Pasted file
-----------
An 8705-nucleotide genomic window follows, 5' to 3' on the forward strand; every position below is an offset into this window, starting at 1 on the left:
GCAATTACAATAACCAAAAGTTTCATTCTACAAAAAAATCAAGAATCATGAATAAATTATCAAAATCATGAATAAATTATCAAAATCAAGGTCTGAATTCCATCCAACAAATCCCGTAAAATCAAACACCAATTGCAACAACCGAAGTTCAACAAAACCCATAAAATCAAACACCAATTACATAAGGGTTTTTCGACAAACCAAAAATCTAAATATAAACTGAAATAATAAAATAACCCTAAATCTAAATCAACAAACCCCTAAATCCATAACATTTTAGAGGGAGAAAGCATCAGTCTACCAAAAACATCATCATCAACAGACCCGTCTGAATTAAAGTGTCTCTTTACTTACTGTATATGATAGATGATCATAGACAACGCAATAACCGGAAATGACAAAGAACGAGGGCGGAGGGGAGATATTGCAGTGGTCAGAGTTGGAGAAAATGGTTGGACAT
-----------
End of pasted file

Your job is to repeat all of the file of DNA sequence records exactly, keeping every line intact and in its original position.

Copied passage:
An 8705-nucleotide genomic window follows, 5' to 3' on the forward strand; every position below is an offset into this window, starting at 1 on the left:
GCAATTACAATAACCAAAAGTTTCATTCTACAAAAAAATCAAGAATCATGAATAAATTATCAAAATCATGAATAAATTATCAAAATCAAGGTCTGAATTCCATCCAACAAATCCCGTAAAATCAAACACCAATTGCAACAACCGAAGTTCAACAAAACCCATAAAATCAAACACCAATTACATAAGGGTTTTTCGACAAACCAAAAATCTAAATATAAACTGAAATAATAAAATAACCCTAAATCTAAATCAACAAACCCCTAAATCCATAACATTTTAGAGGGAGAAAGCATCAGTCTACCAAAAACATCATCATCAACAGACCCGTCTGAATTAAAGTGTCTCTTTACTTACTGTATATGATAGATGATCATAGACAACGCAATAACCGGAAATGACAAAGAACGAGGGCGGAGGGGAGATATTGCAGTGGTCAGAGTTGGAGAAAATGGTTGGACAT